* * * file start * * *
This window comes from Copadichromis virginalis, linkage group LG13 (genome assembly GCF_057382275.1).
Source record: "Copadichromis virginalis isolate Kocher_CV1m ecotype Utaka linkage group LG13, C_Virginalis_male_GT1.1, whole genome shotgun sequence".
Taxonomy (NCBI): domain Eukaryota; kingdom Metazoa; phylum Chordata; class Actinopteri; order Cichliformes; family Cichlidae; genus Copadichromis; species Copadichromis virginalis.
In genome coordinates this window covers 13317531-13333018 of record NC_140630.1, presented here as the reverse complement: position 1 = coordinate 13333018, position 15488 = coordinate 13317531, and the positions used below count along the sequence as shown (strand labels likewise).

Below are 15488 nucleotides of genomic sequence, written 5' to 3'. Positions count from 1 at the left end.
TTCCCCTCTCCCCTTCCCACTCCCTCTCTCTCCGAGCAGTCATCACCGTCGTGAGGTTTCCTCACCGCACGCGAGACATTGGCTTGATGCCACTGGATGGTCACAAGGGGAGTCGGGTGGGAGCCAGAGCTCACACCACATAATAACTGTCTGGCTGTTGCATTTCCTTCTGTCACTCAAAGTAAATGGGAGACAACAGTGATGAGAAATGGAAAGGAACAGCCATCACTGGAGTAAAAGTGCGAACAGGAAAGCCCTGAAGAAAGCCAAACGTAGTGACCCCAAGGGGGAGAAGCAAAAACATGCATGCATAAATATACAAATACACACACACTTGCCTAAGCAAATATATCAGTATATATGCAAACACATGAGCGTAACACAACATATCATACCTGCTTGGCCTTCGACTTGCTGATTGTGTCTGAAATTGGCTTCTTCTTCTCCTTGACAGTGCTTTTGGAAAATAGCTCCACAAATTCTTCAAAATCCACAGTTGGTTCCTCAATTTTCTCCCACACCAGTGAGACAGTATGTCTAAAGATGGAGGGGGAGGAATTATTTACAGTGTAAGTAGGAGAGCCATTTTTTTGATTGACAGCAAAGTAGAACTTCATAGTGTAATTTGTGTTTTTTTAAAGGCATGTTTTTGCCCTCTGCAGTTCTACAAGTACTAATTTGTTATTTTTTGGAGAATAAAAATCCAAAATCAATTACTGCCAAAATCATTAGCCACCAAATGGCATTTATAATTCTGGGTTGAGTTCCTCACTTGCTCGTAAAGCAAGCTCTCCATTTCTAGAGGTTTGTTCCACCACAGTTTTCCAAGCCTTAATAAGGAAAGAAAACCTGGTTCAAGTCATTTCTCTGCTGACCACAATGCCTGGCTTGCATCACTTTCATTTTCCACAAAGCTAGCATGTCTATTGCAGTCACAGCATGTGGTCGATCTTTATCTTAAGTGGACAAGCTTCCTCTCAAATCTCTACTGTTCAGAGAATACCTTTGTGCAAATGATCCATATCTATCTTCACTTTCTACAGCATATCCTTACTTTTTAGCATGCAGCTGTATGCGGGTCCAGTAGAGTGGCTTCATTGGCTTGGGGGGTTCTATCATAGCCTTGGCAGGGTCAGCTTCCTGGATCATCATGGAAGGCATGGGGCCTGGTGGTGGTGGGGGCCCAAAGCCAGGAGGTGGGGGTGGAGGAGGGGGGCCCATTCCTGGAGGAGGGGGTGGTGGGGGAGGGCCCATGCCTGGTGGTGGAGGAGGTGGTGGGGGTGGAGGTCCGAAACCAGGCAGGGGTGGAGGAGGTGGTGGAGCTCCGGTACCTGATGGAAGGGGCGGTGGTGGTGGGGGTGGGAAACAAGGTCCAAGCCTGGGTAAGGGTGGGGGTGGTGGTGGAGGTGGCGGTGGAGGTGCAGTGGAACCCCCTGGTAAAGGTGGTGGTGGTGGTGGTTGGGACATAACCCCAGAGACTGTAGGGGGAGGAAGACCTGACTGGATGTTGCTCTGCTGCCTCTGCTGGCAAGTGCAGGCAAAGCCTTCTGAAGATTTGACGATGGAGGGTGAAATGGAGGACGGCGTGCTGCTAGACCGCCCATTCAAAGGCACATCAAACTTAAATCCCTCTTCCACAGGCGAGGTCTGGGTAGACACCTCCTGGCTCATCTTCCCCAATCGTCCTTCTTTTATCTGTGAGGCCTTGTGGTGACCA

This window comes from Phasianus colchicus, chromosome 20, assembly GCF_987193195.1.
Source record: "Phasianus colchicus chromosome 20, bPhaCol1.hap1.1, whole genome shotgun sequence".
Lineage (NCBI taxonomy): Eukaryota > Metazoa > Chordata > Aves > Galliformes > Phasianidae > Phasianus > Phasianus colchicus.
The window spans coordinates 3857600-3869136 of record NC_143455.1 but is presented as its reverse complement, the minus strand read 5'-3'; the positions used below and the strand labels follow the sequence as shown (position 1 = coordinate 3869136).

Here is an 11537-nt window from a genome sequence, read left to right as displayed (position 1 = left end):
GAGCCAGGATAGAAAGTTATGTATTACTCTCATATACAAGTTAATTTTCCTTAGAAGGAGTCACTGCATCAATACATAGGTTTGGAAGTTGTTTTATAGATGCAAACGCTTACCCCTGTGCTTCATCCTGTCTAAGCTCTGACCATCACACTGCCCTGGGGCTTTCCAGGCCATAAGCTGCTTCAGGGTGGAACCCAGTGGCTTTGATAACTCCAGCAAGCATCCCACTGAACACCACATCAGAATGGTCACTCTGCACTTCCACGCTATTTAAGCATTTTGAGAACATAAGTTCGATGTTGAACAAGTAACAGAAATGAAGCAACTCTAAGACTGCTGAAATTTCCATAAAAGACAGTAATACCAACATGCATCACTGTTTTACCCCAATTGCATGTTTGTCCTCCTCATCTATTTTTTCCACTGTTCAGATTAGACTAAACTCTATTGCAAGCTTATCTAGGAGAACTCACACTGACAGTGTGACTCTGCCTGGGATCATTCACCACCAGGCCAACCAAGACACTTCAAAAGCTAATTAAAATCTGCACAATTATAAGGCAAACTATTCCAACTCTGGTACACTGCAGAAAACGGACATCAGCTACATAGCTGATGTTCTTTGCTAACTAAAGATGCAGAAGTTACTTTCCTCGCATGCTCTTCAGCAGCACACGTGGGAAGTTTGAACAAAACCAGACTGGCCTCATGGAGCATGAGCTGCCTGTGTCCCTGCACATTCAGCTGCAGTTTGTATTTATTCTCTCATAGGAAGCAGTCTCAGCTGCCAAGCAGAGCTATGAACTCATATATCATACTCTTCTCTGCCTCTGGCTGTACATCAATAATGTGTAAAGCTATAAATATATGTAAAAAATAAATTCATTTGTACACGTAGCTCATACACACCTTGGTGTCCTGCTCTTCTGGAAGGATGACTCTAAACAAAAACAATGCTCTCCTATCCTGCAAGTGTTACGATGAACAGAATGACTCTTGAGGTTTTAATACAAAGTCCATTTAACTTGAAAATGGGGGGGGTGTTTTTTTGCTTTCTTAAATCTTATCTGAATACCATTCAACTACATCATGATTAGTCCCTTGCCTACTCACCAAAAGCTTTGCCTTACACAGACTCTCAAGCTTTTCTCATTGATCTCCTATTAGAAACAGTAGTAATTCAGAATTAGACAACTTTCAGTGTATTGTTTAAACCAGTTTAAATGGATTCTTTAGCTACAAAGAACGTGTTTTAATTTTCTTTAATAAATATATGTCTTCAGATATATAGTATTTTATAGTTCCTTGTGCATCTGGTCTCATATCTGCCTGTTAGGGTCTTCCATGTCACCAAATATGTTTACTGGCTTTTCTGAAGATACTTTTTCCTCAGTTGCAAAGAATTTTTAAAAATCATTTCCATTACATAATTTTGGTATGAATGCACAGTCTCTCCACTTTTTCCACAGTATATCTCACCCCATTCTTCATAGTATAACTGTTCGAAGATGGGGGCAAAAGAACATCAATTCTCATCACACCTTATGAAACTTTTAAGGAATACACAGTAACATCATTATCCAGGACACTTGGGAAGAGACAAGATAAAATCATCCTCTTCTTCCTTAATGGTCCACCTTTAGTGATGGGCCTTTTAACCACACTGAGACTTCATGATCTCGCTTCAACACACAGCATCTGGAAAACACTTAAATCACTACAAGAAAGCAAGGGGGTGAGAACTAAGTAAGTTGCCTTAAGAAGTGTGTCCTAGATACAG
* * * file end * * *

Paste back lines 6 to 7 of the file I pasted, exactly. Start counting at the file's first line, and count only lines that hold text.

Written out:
TTCCCCTCTCCCCTTCCCACTCCCTCTCTCTCCGAGCAGTCATCACCGTCGTGAGGTTTCCTCACCGCACGCGAGACATTGGCTTGATGCCACTGGATGGTCACAAGGGGAGTCGGGTGGGAGCCAGAGCTCACACCACATAATAACTGTCTGGCTGTTGCATTTCCTTCTGTCACTCAAAGTAAATGGGAGACAACAGTGATGAGAAATGGAAAGGAACAGCCATCACTGGAGTAAAAGTGCGAACAGGAAAGCCCTGAAGAAAGCCAAACGTAGTGACCCCAAGGGGGAGAAGCAAAAACATGCATGCATAAATATACAAATACACACACACTTGCCTAAGCAAATATATCAGTATATATGCAAACACATGAGCGTAACACAACATATCATACCTGCTTGGCCTTCGACTTGCTGATTGTGTCTGAAATTGGCTTCTTCTTCTCCTTGACAGTGCTTTTGGAAAATAGCTCCACAAATTCTTCAAAATCCACAGTTGGTTCCTCAATTTTCTCCCACACCAGTGAGACAGTATGTCTAAAGATGGAGGGGGAGGAATTATTTACAGTGTAAGTAGGAGAGCCATTTTTTTGATTGACAGCAAAGTAGAACTTCATAGTGTAATTTGTGTTTTTTTAAAGGCATGTTTTTGCCCTCTGCAGTTCTACAAGTACTAATTTGTTATTTTTTGGAGAATAAAAATCCAAAATCAATTACTGCCAAAATCATTAGCCACCAAATGGCATTTATAATTCTGGGTTGAGTTCCTCACTTGCTCGTAAAGCAAGCTCTCCATTTCTAGAGGTTTGTTCCACCACAGTTTTCCAAGCCTTAATAAGGAAAGAAAACCTGGTTCAAGTCATTTCTCTGCTGACCACAATGCCTGGCTTGCATCACTTTCATTTTCCACAAAGCTAGCATGTCTATTGCAGTCACAGCATGTGGTCGATCTTTATCTTAAGTGGACAAGCTTCCTCTCAAATCTCTACTGTTCAGAGAATACCTTTGTGCAAATGATCCATATCTATCTTCACTTTCTACAGCATATCCTTACTTTTTAGCATGCAGCTGTATGCGGGTCCAGTAGAGTGGCTTCATTGGCTTGGGGGGTTCTATCATAGCCTTGGCAGGGTCAGCTTCCTGGATCATCATGGAAGGCATGGGGCCTGGTGGTGGTGGGGGCCCAAAGCCAGGAGGTGGGGGTGGAGGAGGGGGGCCCATTCCTGGAGGAGGGGGTGGTGGGGGAGGGCCCATGCCTGGTGGTGGAGGAGGTGGTGGGGGTGGAGGTCCGAAACCAGGCAGGGGTGGAGGAGGTGGTGGAGCTCCGGTACCTGATGGAAGGGGCGGTGGTGGTGGGGGTGGGAAACAAGGTCCAAGCCTGGGTAAGGGTGGGGGTGGTGGTGGAGGTGGCGGTGGAGGTGCAGTGGAACCCCCTGGTAAAGGTGGTGGTGGTGGTGGTTGGGACATAACCCCAGAGACTGTAGGGGGAGGAAGACCTGACTGGATGTTGCTCTGCTGCCTCTGCTGGCAAGTGCAGGCAAAGCCTTCTGAAGATTTGACGATGGAGGGTGAAATGGAGGACGGCGTGCTGCTAGACCGCCCATTCAAAGGCACATCAAACTTAAATCCCTCTTCCACAGGCGAGGTCTGGGTAGACACCTCCTGGCTCATCTTCCCCAATCGTCCTTCTTTTATCTGTGAGGCCTTGTGGTGACCA

This window comes from Phasianus colchicus, chromosome 20, assembly GCF_987193195.1.